This famous anecdote ‘What did the Buddha say when the musician asked him how to tune his stringed instrument? Not too tight and not too loose’ shows us the importance of staying on the ‘middle path’. This guideline also holds true when it comes to yoga practice. There’s a common misconception that yoga is just about becoming flexible. But if all we did was get looser and looser we run the risk of becoming out of tune, just like the musician’s instrument. Strength and discipline are needed to help us hit the right notes.
Yoga practice shows us that true flexibility is as much about an adaptable mind as it is an open body. This very definition suggests that our practice is based on the notion of connection. This connection leads to balance. We can set up certain positions in our body, use props to support ourselves, and order our movements in logical sequences that will prepare the body for opening. But a flexible mind is what allows us to adapt, modify and explore our individual situation intelligently.
When practicing more difficult poses, it’s wise to be strategic – emphasise preparation and technique and break down the posture into small, accessible components. One benefit of this process is that it provides you with aspects of every pose that you can work on even if you can’t do the pose in its entirety.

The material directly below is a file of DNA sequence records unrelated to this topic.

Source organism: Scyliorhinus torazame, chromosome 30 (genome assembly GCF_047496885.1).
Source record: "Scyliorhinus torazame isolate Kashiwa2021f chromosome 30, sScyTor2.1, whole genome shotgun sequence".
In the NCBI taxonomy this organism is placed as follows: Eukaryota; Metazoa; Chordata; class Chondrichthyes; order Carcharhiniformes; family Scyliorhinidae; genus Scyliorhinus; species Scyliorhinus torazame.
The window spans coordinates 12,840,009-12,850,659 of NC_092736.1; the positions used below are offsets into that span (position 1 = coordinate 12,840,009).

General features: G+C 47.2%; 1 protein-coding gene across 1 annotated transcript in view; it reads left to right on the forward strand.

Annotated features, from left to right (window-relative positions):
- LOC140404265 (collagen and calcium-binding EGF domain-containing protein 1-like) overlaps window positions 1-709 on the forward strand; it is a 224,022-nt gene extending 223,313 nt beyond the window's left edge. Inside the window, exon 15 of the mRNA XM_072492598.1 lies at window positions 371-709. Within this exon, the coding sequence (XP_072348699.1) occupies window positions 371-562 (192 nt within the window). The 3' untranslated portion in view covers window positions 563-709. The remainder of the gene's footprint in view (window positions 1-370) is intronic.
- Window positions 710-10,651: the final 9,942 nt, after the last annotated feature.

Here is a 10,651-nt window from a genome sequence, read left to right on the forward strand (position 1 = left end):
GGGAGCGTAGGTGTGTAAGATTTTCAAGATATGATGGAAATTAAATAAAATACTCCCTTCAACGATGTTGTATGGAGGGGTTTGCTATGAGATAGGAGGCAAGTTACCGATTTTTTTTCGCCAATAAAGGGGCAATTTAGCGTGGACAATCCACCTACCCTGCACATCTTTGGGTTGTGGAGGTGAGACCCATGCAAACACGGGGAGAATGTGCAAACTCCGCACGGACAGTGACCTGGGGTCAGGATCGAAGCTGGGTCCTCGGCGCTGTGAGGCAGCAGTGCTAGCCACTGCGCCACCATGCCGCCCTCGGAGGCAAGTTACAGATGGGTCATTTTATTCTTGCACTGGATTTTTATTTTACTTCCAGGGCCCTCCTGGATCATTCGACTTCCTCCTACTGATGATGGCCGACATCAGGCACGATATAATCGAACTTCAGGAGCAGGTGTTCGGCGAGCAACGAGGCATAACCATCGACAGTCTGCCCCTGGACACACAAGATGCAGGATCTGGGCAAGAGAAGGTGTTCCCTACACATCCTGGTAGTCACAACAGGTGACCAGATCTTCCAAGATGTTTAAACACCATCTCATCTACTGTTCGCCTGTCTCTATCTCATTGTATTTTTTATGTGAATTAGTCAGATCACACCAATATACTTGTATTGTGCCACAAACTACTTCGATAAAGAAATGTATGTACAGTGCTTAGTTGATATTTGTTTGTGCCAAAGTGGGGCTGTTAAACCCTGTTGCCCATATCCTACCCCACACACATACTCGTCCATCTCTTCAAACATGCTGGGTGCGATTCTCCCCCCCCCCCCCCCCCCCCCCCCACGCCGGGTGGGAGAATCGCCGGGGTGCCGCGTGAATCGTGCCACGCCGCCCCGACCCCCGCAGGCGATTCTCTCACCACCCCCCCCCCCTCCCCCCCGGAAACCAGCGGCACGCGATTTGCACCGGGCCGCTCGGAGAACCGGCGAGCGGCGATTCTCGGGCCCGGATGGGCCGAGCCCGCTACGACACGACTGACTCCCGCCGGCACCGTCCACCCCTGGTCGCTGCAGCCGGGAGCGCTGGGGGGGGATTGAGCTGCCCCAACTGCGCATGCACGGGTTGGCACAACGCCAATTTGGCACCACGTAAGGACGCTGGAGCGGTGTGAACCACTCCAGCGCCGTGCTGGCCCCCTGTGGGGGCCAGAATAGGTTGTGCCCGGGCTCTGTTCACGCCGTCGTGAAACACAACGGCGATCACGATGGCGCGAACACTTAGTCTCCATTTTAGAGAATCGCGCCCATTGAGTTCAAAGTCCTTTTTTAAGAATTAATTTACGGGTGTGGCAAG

As a teacher of yoga, Jolie invites her students to be curious about all aspects of the practice: physical, mental and spiritual. In this way, even beginner students can learn more about their strengths, limitations and attitudes. Fostering an inclusive atmosphere in class, whilst acknowledging individuality, is key. Approaches like this can be taken off the mat to encourage an acceptance of diversity in the world.
Yoga teaches you to tune out from the self-critic, which gives you a refreshed sense of clarity to look at yourself honestly. Getting to know and accept our strengths and weaknesses gives us a sort of inner power and equips us with a code for living.
Yoga is not a competition – it’s about learning how to honour the needs of your body which may change from day to day. It is important to connect to our body’s innate wisdom and listen to it.